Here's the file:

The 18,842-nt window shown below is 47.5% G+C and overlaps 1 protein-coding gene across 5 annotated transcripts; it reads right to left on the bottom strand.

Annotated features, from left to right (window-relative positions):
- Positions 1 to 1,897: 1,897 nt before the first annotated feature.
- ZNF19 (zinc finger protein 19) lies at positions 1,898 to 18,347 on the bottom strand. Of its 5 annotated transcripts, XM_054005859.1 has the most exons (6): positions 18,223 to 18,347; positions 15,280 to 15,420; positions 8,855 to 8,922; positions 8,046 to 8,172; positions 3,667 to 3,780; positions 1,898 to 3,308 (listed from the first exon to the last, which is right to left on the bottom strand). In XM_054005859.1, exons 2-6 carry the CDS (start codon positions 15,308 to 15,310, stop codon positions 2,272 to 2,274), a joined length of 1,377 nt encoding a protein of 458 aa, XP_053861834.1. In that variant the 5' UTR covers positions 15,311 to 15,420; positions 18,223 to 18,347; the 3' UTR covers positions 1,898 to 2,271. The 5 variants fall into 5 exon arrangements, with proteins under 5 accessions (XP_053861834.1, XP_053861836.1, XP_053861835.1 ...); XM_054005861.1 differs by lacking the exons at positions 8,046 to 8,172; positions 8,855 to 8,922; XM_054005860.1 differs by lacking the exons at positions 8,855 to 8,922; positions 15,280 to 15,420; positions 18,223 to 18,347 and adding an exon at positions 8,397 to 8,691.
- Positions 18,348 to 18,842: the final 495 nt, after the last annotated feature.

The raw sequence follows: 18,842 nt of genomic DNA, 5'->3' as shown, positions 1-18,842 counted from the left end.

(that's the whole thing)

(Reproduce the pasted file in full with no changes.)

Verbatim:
The 18,842-nt window shown below is 47.5% G+C and overlaps 1 protein-coding gene across 5 annotated transcripts; it reads right to left on the bottom strand.

Annotated features, from left to right (window-relative positions):
- Positions 1 to 1,897: 1,897 nt before the first annotated feature.
- ZNF19 (zinc finger protein 19) lies at positions 1,898 to 18,347 on the bottom strand. Of its 5 annotated transcripts, XM_054005859.1 has the most exons (6): positions 18,223 to 18,347; positions 15,280 to 15,420; positions 8,855 to 8,922; positions 8,046 to 8,172; positions 3,667 to 3,780; positions 1,898 to 3,308 (listed from the first exon to the last, which is right to left on the bottom strand). In XM_054005859.1, exons 2-6 carry the CDS (start codon positions 15,308 to 15,310, stop codon positions 2,272 to 2,274), a joined length of 1,377 nt encoding a protein of 458 aa, XP_053861834.1. In that variant the 5' UTR covers positions 15,311 to 15,420; positions 18,223 to 18,347; the 3' UTR covers positions 1,898 to 2,271. The 5 variants fall into 5 exon arrangements, with proteins under 5 accessions (XP_053861834.1, XP_053861836.1, XP_053861835.1 ...); XM_054005861.1 differs by lacking the exons at positions 8,046 to 8,172; positions 8,855 to 8,922; XM_054005860.1 differs by lacking the exons at positions 8,855 to 8,922; positions 15,280 to 15,420; positions 18,223 to 18,347 and adding an exon at positions 8,397 to 8,691.
- Positions 18,348 to 18,842: the final 495 nt, after the last annotated feature.

The raw sequence follows: 18,842 nt of genomic DNA, 5'->3' as shown, positions 1-18,842 counted from the left end.